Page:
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I Love Squeezing Mother-Daughter Time Into Car Rides

Recently, I saw several moms on Facebook denouncing those who choose to drive their kids to school. “It will spoil her,” they said. “She needs to be independent and catch the bus.” Many parents would agree with them. After all, there are plenty of school buses filled with students that lumber down our small city’s streets.

But unlike those other parents, I choose to drive my daughter, and have been doing so since she started elementary school. I wake up to drive her early in the morning. Every afternoon, I’m waiting in the car rider line as she exits the doors like a salmon swimming upstream among the throngs of students spilling out of the brick building at 3 p.m.

I want to treasure this time with my daughter while I have it. Sweet 16 looms ahead of us and soon after she’ll be driving herself to school. Meanwhile, this daily drop off and pick up has become a precious window leading to moments of mother-daughter bonding. It’s a rare time when neither of us is doing anything else and she is my (somewhat) captive audience.

Which is why, as we make the 10-minute drive to our local high school, I’m pointing out the first fingers of rosy light in the east to my less-than-enthusiastic daughter.

“Look at it!” I say, as the sun peeks over the courthouse. “It’s so pretty.”

If I’m lucky, she’ll admire it with me.

Most days aren’t so magical. She’s a ninth grader. We have transitioned into the teen phase where she hibernates in her room and rarely wants to go anywhere with mom. She gives one syllable responses to questions. Her inner world is often a mystery.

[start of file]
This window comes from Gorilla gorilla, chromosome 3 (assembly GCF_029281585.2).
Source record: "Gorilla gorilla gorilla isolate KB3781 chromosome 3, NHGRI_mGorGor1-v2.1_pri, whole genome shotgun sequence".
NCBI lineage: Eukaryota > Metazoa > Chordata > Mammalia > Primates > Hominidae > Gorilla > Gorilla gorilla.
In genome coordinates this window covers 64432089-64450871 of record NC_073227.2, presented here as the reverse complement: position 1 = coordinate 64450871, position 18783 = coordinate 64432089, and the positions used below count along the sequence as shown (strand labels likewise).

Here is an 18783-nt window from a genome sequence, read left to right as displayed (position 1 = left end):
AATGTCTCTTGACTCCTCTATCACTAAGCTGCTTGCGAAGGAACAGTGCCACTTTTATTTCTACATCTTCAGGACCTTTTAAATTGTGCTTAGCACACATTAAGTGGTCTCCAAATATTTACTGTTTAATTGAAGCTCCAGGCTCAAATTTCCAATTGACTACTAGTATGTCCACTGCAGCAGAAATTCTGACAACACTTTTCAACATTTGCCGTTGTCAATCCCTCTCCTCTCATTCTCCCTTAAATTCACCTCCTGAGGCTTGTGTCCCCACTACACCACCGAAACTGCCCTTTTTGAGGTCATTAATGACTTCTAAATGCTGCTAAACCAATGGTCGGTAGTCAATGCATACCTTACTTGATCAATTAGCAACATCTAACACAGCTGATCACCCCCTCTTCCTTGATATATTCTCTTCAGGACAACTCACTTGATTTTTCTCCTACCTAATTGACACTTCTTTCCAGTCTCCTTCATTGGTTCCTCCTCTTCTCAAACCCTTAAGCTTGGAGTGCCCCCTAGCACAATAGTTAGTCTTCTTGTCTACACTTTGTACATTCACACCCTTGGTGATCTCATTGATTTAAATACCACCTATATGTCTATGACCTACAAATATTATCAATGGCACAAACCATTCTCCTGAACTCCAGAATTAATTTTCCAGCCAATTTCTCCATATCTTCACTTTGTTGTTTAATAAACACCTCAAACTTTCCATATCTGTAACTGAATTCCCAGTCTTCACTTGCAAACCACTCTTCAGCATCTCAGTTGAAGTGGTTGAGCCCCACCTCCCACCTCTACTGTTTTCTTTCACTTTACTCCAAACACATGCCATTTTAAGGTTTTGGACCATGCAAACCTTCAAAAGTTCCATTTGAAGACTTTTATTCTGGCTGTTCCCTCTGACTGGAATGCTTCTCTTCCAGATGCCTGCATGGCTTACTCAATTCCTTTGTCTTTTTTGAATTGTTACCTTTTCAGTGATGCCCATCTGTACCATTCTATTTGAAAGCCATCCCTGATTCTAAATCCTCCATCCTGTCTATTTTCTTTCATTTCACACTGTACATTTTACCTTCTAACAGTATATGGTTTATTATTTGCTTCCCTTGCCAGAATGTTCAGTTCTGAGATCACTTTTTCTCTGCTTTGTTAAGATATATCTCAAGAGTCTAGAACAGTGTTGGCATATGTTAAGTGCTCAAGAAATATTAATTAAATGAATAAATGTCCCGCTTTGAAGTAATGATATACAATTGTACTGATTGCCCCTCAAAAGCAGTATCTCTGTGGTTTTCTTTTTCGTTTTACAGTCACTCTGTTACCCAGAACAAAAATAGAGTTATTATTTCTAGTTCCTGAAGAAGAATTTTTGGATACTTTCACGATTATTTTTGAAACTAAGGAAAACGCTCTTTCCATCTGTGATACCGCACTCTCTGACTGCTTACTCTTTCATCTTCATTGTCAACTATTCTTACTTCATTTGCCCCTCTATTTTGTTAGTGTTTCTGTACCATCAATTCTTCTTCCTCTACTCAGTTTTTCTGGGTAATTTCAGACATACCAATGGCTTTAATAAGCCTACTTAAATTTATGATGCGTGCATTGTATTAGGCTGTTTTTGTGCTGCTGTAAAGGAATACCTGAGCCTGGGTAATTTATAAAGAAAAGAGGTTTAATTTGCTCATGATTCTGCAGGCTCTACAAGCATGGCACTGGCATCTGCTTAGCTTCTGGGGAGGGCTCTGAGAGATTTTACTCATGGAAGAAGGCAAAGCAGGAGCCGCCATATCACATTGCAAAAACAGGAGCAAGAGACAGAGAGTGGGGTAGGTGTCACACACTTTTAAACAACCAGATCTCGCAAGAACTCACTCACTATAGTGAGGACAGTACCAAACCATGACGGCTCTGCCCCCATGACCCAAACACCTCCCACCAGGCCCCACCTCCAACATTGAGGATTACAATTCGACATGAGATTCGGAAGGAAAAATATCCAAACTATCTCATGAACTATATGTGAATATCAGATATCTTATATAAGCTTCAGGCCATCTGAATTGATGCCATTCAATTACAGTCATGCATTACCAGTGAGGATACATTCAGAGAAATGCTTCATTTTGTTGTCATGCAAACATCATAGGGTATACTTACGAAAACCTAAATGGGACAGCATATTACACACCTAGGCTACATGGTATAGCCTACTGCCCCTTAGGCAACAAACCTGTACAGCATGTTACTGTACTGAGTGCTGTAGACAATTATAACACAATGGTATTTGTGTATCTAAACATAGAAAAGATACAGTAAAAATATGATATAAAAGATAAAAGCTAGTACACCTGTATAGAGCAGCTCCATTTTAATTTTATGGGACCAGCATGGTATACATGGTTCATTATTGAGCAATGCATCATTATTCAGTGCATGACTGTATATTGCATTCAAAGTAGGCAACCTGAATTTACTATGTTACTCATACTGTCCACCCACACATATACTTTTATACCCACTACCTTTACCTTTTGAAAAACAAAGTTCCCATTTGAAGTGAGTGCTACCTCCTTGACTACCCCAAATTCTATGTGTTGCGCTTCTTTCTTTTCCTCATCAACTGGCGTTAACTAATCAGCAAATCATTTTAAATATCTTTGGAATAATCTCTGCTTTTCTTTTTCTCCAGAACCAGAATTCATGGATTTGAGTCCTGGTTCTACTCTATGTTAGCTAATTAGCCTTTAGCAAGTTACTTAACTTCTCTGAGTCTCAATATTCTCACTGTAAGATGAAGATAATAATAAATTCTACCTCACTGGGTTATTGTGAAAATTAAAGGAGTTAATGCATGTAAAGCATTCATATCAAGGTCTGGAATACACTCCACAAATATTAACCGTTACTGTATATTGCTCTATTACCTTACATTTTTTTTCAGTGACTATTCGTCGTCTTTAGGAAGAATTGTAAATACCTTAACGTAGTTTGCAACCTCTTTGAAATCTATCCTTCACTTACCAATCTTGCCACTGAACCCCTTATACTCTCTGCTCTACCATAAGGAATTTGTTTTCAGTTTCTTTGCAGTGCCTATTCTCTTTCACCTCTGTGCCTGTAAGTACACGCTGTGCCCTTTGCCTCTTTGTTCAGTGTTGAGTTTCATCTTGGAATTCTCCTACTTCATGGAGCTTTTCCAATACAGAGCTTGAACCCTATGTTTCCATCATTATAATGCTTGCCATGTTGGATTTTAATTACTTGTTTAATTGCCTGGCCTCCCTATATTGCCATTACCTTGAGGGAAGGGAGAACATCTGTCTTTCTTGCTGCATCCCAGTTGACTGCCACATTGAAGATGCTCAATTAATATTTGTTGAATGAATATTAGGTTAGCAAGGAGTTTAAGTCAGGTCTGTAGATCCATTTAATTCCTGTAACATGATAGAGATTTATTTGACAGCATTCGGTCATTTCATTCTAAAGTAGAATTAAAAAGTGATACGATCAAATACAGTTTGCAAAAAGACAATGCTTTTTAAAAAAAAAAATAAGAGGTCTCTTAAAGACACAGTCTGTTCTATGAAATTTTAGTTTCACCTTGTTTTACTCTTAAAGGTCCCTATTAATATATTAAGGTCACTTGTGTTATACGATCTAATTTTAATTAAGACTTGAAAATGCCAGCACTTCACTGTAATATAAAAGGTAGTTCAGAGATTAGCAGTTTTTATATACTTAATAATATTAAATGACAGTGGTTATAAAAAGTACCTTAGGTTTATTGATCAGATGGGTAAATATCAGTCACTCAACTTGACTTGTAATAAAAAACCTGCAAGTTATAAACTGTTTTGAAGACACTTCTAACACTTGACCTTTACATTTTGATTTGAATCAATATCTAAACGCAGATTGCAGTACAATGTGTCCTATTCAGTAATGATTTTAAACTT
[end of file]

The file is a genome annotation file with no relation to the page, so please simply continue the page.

There are days when she immediately puts on her headphones and turns up the angsty music so loud I can hear the tinny beat leaking from her ears. Other days, she pretty much has a Do Not Disturb sign on her forehead. I’ve learned never, ever to ask, “how was your day,” a seemingly bland question that results in a snarl at worst, and a “fine,” at best. Sometimes I really miss when she was a chatterbox and willingly shared her thoughts, feelings, and daily life.

But then there are other days when we bask in a companionable silence. Occasionally, we’ll talk about current news events going on around the world. Or I might volunteer a story about something that happened in my day.

To draw her out, I get creative with a new tradition. We soften Mondays and celebrate Fridays with an after-school stop at Starbucks for a mango dragon fruit refresher, or we stop at Dunkin’ for a strawberry rainbow sprinkle donut.

I find fun ways to frame questions that elicit longer answers.

Sometimes, I’m rewarded with a conversation more detailed than I dared hope for. I hear about an incident in the gym, or a funny thing a classmate said, or an aggravating moment in math class, and this is how I know these daily drives in the car are a little oasis of peace, for our mother-daughter relationship, amid her turbulent teen years.

Since we are a household of two, there is no buffer between us. We’ve had our share of fights as we both navigate these uncharted teenage years. My daughter might not cherish the daily drive now as much as I do, but maybe someday she’ll reflect on them with fondness. In the meantime, I’ll keep driving my daughter, and I’ll savor these days enough for the both of us.

Rebecca Sitzes

Becca Sitzes is a freelance writer and small business owner who has made her home in a small town in North Carolina. A Canadian transplant, she has been writing since she could first grip a pencil and spent several years working as a newspaper reporter. She enjoys writing stories about remarkable people and the resiliency of the human spirit. She is currently working on a memoir.

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